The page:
Heading South on the Great North Road....
Released November 2016
After dabbling in classical music with "Symphonicities" and writing a musical in "The Last Ship", Sting returned to his more recognisable style of laid-back, sometimes slightly jazzy rock/pop with this appealing album. The street intersection of the title refers to the roads he crossed in New York City on his way to the studio he recorded this album in.
1. I Can't Stop Thinking About You
3. Down, Down, Down
4. One Fine Day
5. Pretty Young Soldier
6. Petrol Head
7. Heading South On The Great North Road
8. If You Can't Love Me
10. The Empty Chair
"I Can't Stop Thinking About You" is an upbeat, riffy rocker that wouldn't have sounded out of place on either of The Police's last three albums. "50,000" is even more riffy in its beginning, before it delivers a quiet verse based on Sting's reactions to the passing of Prince and David Bowie. The chorus comes blasting back in, anthemically. It is a most atmospheric, evocative number. "Down, Down, Down" also has a very Police-esque guitar line underpinning it, together with a nostalgic-sounding chorus.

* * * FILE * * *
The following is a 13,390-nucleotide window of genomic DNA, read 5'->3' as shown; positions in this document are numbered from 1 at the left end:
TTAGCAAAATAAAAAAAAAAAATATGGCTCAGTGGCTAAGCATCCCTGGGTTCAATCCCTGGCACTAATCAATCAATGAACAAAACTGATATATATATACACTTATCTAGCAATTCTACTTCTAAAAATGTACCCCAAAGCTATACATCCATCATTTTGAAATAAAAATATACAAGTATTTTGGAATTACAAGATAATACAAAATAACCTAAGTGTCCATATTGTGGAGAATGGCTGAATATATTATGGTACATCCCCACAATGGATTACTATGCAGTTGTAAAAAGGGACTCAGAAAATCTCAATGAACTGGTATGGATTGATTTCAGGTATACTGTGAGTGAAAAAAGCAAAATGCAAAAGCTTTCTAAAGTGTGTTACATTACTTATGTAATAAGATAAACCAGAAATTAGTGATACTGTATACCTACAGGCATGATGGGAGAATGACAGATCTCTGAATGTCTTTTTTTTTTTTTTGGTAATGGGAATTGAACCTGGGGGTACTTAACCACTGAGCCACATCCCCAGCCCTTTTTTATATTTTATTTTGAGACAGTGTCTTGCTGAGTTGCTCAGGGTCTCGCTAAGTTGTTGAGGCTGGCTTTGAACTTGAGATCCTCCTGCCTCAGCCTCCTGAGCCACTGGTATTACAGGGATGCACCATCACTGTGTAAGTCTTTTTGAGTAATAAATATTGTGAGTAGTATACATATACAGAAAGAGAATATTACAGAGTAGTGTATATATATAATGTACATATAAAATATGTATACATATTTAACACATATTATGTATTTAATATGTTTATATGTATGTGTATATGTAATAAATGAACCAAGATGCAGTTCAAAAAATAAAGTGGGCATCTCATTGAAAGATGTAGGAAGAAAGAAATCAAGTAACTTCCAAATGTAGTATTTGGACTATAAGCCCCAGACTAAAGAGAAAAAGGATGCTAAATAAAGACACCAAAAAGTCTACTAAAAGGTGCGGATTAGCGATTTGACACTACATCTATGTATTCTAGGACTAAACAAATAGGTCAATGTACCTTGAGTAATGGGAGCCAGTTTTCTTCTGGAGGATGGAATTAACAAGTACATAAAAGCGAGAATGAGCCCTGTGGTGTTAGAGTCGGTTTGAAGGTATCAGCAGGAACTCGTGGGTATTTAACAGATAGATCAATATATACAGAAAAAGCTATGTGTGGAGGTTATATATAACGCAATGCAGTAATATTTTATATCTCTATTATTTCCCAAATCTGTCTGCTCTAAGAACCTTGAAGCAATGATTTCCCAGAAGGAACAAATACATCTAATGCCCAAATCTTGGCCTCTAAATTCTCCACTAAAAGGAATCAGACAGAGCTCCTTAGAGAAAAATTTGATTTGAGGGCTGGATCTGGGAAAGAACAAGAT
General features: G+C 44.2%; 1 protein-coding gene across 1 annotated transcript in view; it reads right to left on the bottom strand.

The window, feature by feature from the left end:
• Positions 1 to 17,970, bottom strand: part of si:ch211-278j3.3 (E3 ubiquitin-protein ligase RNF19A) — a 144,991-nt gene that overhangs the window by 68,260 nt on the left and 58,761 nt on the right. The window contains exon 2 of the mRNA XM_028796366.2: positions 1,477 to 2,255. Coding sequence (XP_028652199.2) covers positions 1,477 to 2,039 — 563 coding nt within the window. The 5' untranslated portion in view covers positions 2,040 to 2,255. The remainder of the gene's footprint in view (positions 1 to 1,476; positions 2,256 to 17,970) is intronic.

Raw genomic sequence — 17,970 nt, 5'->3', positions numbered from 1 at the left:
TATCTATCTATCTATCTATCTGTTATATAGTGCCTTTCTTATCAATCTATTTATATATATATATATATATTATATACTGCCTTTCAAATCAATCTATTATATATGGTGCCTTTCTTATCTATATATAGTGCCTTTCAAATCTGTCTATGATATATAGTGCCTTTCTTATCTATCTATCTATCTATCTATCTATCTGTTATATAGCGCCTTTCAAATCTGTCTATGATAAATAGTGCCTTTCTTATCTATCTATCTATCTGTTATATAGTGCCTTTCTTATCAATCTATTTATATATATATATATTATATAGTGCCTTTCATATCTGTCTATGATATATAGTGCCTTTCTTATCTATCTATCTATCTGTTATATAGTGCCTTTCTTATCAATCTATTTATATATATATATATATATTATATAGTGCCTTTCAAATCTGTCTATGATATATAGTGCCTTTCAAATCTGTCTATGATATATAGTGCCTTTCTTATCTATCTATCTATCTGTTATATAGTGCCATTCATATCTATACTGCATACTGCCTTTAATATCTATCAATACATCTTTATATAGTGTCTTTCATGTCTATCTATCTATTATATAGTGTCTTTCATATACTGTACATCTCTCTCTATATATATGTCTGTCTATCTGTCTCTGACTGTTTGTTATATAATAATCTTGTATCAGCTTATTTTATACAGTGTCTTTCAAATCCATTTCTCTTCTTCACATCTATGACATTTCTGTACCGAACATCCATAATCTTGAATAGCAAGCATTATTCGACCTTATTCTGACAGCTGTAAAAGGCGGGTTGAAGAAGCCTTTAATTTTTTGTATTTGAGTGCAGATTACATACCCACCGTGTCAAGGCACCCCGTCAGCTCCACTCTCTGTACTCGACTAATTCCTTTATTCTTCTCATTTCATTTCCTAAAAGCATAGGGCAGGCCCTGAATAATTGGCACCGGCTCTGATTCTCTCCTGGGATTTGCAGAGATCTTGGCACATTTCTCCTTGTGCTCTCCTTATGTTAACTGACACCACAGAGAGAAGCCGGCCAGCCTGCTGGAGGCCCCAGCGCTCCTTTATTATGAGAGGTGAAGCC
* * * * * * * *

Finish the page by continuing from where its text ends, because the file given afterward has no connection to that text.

"One Fine Day" is another very typically Sting piece of pop/rock. Solid and muscular. "Pretty Young Soldier" is a strange, homoerotic historically-based song, while the chunky "Petrol Head" has some heavy passages and some echoes of Bruce Springsteen in places. "Heading South On The Great North Road" is an acoustic, folky tale reflecting Sting's North-Eastern roots. "If You Can't Love Me" is slightly messy in its structure, with a paranoid vocal. Maybe it grows on you, but I find its chorus part a bit discordant.
"Inshallah" is a peaceful, seductively rhythmic number and "The Empty Chair" is a Celtic-influenced folk lament to end this short but interesting album. It is a sensitively-constructed work whose sometimes introspective feel demands several listens.